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Conference hears of medical breakthrough

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At the conference, which was held in the Meyrick Hotel, were: Dr Mary Baker, MBE, European Brain Council: Mrs Sheila Roy who spoke about her battle with Parkinson's disease; and Dr Eilís Dowd, NUI Galway and NECTAR President.

A major conference on neurodegenerative diseases in Galway last week has been hailed a huge success by organisers.

This was the first time the Annual Meeting of the Network of European Central Nervous System Transplantation & Restoration (NECTAR) was held in Ireland. NECTAR saw researchers gather to discuss the latest developments in cell and gene therapies for neurodegenerative diseases such as Alzheimer’s disease, Parkinson’s disease and Huntington’s disease.

One of the highlights of the conference was a talk by Sheila Roy, who is undergoing an experimental gene therapy treatment for Parkinson’s disease. She first started the treatment in 2011, as part of a trial for ProSavin, a viral gene therapy manufactured by Oxford BioMedica.

Sheila Roy has seen some progressive improvements since she volunteered for the radical treatment, and she has been able to reduce her medication by 50 per cent.

The Chair of the local organising committee was Dr Eilís Dowd, Senior Lecturer in Pharmacology and Therapeutics at NUI Galway, and a member of the University’s NCBES Galway Neuroscience Centre.

“Sheila Roy gave a moving depiction of what life is like with Parkinson’s disease, and we are so thankful to her for sharing it with us. Her contribution rounded off a truly successful event,” Dr Dowd said.

The major remit of the 2014 NECTAR conference was to bring together scientists, clinicians, patient advocates and industry partners from across Europe and the international community to share the latest research in repairing the damage to the central nervous system as a result of degenerative diseases.

At the conference, Dr Dowd was elected as President of NECTAR, an organisation which was founded more than 20 years ago.

“Neurodegenerative diseases are currently treated using drugs that neither address the underlying causes of disease nor prevent neurodegeneration. They simply treat the symptoms of the disease. Cell and gene therapies aim to treat the disease itself and try to reprogramme the body’s mechanism to protect or even repair the brain,” dr Dowd said.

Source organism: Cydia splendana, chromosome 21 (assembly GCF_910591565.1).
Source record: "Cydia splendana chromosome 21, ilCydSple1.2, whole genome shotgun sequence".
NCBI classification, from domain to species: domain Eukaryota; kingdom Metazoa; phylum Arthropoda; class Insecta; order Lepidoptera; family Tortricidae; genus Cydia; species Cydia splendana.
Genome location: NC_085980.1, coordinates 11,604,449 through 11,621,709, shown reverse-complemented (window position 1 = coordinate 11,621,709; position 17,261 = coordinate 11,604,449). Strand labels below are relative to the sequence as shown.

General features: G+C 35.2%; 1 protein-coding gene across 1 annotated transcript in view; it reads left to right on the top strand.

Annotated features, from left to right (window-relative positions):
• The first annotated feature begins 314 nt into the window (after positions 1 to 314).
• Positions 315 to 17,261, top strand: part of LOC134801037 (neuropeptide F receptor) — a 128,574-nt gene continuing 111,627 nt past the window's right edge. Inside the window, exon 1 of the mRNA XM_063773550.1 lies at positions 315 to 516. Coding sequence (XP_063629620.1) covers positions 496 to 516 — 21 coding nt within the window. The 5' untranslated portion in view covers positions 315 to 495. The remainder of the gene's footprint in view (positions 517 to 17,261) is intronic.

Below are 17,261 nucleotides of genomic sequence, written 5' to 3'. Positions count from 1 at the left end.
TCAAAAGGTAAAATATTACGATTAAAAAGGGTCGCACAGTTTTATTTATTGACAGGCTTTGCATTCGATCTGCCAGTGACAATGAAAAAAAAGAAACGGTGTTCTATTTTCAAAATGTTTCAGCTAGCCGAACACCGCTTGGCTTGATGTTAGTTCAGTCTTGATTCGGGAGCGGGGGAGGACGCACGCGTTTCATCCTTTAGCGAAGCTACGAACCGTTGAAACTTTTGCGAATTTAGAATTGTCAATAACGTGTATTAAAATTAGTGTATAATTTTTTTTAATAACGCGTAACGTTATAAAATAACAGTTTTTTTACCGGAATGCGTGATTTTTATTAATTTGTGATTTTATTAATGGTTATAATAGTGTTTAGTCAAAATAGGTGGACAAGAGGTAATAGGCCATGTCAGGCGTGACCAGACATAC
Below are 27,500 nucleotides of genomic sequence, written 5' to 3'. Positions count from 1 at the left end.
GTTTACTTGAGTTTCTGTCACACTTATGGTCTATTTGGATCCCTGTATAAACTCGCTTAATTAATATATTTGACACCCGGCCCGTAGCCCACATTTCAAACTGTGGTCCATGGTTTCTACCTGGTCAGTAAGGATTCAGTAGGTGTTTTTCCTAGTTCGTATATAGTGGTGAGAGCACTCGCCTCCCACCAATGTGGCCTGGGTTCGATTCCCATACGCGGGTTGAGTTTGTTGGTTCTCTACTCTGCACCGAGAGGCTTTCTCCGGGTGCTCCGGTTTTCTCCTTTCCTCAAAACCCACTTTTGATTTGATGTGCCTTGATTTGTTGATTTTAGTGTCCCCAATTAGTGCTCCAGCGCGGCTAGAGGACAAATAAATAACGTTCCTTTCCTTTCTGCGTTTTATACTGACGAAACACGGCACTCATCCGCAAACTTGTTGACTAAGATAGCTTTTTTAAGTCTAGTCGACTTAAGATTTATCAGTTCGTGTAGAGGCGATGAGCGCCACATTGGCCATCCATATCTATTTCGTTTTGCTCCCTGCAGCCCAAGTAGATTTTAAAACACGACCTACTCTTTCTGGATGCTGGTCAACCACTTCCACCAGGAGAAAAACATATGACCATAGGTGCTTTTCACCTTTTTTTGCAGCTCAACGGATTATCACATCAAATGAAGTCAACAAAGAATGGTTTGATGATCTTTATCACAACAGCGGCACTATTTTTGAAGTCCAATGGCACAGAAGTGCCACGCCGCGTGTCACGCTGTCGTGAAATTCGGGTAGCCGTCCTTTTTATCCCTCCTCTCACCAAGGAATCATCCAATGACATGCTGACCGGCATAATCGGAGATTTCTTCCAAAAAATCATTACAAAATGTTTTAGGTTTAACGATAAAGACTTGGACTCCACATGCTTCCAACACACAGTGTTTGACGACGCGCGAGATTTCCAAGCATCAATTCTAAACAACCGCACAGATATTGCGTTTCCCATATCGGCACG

“The science is moving rapidly, and networks such as NECTAR are facilitating the sharing of information among researchers in the field. However, we are still quite a way off any potential cure, but conferences like this renew our determination to succeed,” she added.

Eighteen international experts from across Europe, Australia and Canada spoke at the meeting. These included major international scientific speakers such as Professor Colin Masters, University of Melbourne, Australia and Professor Anders Björklund, Lund University, Sweden, as well as policy makers such as Dr Mary Baker, Past President of the European Brain Council, patient advocates, experts in clinical trial design and industrial speakers.

 

Connacht Tribune

Gardaí seek help in locating missing man

Enda Cunningham

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Gardaí have sought help in locating a man missing in Galway since the end of December.
34-year-old Luke Davoren was last seen in the University Road area on December 30.

He is described as having fair hair, 6ft in height and having an athletic build. He was last seen wearing a grey hoody, brown leather jacket, blue jeans and brown leather boots. He also had a black back pack in his possession.

Gardaí and Luke’s family are very concerned for his welfare and have urged him to make contact.

Anyone with information, particularly any road users with dash cam footage of the Newcastle/University Road areas between 1am – 2am on December 30, is asked to contact Galway Garda Station on 091 538000.

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CITY TRIBUNE